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Introduction to the Pāḷi literature of Myanmar

In studying the age of the Pāḷi literature of Myanmar, we should


consider when Buddhism was introduced into Myanmar.

According to the chronicles of kings (Rājavaṃsa) and histories, it


can be believed that Buddhism arrived in Myanmar since even during the
time of the Buddha himself. However, this still demands some solid
evidence. In conformity with some archaeological findings, the arrival of
Buddhism in Myanmar dates back to the early centuries of Christian era
and they are also nothing else, but the golden plate inscriptions found in
1897 A.D at Khinbhakone and Maungkankone near Hmawzar in Pyay
district. The characters inscribed on them are the form of Kadamba
scripts well-known in south India in the fifth century A.D. It is, therefore,
presumed that these golden plate inscriptions were probably inscribed as
early as 500 A.D. The texts written on them are: - a Pāḷi verse beginning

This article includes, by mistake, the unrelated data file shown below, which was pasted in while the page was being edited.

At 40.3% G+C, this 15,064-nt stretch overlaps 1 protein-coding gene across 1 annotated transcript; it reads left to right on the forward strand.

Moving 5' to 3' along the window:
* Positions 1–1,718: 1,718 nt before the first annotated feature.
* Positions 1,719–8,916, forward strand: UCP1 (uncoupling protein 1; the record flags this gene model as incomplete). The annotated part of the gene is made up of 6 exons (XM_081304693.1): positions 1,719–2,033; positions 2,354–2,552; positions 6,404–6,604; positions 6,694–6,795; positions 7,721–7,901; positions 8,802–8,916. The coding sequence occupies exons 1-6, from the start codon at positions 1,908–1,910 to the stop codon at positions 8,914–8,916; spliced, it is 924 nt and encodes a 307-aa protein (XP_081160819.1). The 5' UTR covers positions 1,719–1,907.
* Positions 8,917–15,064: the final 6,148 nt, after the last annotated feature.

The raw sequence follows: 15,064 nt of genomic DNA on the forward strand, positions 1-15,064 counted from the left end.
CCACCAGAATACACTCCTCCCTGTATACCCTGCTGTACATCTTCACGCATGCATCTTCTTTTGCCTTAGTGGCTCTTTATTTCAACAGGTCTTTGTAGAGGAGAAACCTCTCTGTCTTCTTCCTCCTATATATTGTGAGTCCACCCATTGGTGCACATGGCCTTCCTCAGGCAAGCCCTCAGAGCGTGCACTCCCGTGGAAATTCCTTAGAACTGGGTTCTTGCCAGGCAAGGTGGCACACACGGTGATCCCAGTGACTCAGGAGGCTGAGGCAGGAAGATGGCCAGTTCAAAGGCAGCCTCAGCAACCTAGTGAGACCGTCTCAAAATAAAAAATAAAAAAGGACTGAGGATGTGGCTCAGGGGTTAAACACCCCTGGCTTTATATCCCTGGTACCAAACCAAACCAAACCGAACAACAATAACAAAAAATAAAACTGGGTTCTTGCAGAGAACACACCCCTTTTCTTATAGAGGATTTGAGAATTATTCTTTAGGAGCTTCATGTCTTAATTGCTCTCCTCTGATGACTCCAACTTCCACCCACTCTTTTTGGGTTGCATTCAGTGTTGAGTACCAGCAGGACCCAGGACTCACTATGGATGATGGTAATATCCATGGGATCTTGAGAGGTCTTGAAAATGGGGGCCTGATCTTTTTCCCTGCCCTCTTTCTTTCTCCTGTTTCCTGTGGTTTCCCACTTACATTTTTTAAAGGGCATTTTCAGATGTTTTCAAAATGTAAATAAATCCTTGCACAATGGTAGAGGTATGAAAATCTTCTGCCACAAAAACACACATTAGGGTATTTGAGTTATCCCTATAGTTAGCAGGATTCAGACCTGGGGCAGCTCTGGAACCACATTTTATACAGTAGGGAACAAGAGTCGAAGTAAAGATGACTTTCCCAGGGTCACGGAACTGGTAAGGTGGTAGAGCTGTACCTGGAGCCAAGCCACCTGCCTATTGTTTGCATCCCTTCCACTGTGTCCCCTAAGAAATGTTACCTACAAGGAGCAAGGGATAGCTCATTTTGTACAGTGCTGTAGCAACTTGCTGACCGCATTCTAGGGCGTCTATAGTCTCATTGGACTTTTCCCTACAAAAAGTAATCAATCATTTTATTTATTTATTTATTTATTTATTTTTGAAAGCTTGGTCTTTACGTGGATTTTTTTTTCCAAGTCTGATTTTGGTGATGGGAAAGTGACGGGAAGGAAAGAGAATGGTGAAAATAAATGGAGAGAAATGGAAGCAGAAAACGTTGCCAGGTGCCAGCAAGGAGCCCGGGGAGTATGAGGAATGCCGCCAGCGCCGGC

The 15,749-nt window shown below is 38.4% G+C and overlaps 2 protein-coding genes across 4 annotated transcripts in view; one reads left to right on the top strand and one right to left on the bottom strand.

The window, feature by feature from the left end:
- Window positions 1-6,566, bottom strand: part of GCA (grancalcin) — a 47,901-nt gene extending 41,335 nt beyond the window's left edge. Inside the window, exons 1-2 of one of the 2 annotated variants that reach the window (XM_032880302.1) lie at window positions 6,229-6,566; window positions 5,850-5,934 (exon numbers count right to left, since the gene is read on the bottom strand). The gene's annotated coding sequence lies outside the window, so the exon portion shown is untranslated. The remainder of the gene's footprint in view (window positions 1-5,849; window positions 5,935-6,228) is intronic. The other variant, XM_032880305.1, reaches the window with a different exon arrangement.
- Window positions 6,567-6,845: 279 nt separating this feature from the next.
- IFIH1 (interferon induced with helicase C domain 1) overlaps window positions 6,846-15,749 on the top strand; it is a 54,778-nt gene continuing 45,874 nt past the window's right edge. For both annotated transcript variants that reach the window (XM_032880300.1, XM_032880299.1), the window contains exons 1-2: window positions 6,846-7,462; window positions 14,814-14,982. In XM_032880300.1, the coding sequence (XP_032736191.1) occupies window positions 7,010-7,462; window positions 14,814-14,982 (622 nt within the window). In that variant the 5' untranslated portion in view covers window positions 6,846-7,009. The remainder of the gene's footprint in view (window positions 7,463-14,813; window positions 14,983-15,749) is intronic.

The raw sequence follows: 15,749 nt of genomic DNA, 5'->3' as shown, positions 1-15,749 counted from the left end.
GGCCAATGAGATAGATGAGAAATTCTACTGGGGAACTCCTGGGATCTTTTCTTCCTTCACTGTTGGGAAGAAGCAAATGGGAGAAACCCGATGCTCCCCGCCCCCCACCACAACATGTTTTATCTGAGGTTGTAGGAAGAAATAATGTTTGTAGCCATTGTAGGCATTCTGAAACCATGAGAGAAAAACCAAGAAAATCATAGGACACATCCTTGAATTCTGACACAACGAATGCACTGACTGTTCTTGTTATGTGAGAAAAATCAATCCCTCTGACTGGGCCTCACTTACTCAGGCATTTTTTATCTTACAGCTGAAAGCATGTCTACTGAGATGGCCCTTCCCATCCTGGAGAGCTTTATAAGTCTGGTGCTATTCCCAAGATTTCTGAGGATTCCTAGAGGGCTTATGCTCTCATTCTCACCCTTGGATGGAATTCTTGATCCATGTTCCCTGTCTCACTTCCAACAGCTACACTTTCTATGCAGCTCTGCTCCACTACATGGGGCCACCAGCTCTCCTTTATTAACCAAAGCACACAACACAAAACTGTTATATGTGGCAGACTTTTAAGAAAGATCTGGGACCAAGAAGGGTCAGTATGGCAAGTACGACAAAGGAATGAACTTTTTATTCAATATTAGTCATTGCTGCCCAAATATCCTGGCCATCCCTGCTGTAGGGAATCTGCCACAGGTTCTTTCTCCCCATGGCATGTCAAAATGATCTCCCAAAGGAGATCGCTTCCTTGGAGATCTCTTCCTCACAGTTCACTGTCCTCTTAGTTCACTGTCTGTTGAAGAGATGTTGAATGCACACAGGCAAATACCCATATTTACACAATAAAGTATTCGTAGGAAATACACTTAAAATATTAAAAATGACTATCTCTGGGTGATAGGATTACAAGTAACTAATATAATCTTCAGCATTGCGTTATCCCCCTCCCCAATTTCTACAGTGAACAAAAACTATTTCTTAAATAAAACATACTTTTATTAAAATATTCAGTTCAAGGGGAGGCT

with ‘yedhamma hetuppabhavā’ from the Vinaya Piṭaka, the four Nikāyas,
some of Abhidhamma texts such as ‘Cattāro iddhipādā, cattāro
sammappadhānā’ etc., and the virtues of the triple Gem beginning with
‘Itipi so bhagavā arahaṃ.’ As these texts were inscribed in Pāḷi, it is
evident that the Pāḷi language also arrived in Myanmar since the early
centuries of Christian era.

Although the arrival of the Pāḷi language in Myanmar goes back to


such an early period, we find it difficult to assume safely that it was
highly developed during the days of Pyu and Mon before Bagan period.
We are told by the chronicles of kings (Rājavaṃsa) that king Manuhā (12
A. D) of Thahton possessed some set of Tipiṭaka. If so, he must surely
have had some commentaries and sub-commentaries as well and if they
would have been available, the then scholars must certainly have
composed some treaties in Pāḷi depending on them. However, it seems